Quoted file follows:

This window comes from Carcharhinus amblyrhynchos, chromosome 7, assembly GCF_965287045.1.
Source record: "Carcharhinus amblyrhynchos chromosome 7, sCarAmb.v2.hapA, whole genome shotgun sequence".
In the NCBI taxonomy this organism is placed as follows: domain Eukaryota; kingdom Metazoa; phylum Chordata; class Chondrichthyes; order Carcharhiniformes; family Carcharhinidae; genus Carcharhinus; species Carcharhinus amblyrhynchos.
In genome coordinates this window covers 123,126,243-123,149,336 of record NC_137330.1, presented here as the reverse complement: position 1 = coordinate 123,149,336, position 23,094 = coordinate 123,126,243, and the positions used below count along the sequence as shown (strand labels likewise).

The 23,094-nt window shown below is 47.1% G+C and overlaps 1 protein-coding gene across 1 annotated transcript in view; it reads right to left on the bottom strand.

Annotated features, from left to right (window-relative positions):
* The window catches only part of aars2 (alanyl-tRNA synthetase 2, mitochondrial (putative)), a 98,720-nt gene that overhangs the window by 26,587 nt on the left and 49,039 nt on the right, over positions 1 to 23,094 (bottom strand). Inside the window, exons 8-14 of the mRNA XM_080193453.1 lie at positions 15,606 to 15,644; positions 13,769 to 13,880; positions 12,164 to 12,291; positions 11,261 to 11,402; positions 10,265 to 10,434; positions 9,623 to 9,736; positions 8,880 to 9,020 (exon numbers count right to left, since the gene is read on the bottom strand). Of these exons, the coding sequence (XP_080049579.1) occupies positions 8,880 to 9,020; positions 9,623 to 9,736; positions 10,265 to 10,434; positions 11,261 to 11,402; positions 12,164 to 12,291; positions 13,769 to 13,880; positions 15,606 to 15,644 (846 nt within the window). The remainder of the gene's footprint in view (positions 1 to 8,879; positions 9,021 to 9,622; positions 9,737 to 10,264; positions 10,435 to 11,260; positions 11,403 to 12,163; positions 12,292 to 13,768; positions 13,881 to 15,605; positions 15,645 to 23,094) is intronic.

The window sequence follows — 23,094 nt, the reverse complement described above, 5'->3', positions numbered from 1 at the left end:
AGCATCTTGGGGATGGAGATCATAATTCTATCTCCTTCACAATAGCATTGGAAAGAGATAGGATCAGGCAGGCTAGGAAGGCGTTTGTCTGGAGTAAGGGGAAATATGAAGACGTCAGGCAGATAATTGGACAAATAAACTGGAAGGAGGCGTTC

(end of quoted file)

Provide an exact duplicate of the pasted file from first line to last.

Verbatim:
This window comes from Carcharhinus amblyrhynchos, chromosome 7, assembly GCF_965287045.1.
Source record: "Carcharhinus amblyrhynchos chromosome 7, sCarAmb.v2.hapA, whole genome shotgun sequence".
In the NCBI taxonomy this organism is placed as follows: domain Eukaryota; kingdom Metazoa; phylum Chordata; class Chondrichthyes; order Carcharhiniformes; family Carcharhinidae; genus Carcharhinus; species Carcharhinus amblyrhynchos.
In genome coordinates this window covers 123,126,243-123,149,336 of record NC_137330.1, presented here as the reverse complement: position 1 = coordinate 123,149,336, position 23,094 = coordinate 123,126,243, and the positions used below count along the sequence as shown (strand labels likewise).

The 23,094-nt window shown below is 47.1% G+C and overlaps 1 protein-coding gene across 1 annotated transcript in view; it reads right to left on the bottom strand.

Annotated features, from left to right (window-relative positions):
* The window catches only part of aars2 (alanyl-tRNA synthetase 2, mitochondrial (putative)), a 98,720-nt gene that overhangs the window by 26,587 nt on the left and 49,039 nt on the right, over positions 1 to 23,094 (bottom strand). Inside the window, exons 8-14 of the mRNA XM_080193453.1 lie at positions 15,606 to 15,644; positions 13,769 to 13,880; positions 12,164 to 12,291; positions 11,261 to 11,402; positions 10,265 to 10,434; positions 9,623 to 9,736; positions 8,880 to 9,020 (exon numbers count right to left, since the gene is read on the bottom strand). Of these exons, the coding sequence (XP_080049579.1) occupies positions 8,880 to 9,020; positions 9,623 to 9,736; positions 10,265 to 10,434; positions 11,261 to 11,402; positions 12,164 to 12,291; positions 13,769 to 13,880; positions 15,606 to 15,644 (846 nt within the window). The remainder of the gene's footprint in view (positions 1 to 8,879; positions 9,021 to 9,622; positions 9,737 to 10,264; positions 10,435 to 11,260; positions 11,403 to 12,163; positions 12,292 to 13,768; positions 13,881 to 15,605; positions 15,645 to 23,094) is intronic.

The window sequence follows — 23,094 nt, the reverse complement described above, 5'->3', positions numbered from 1 at the left end:
AGCATCTTGGGGATGGAGATCATAATTCTATCTCCTTCACAATAGCATTGGAAAGAGATAGGATCAGGCAGGCTAGGAAGGCGTTTGTCTGGAGTAAGGGGAAATATGAAGACGTCAGGCAGATAATTGGACAAATAAACTGGAAGGAGGCGTTC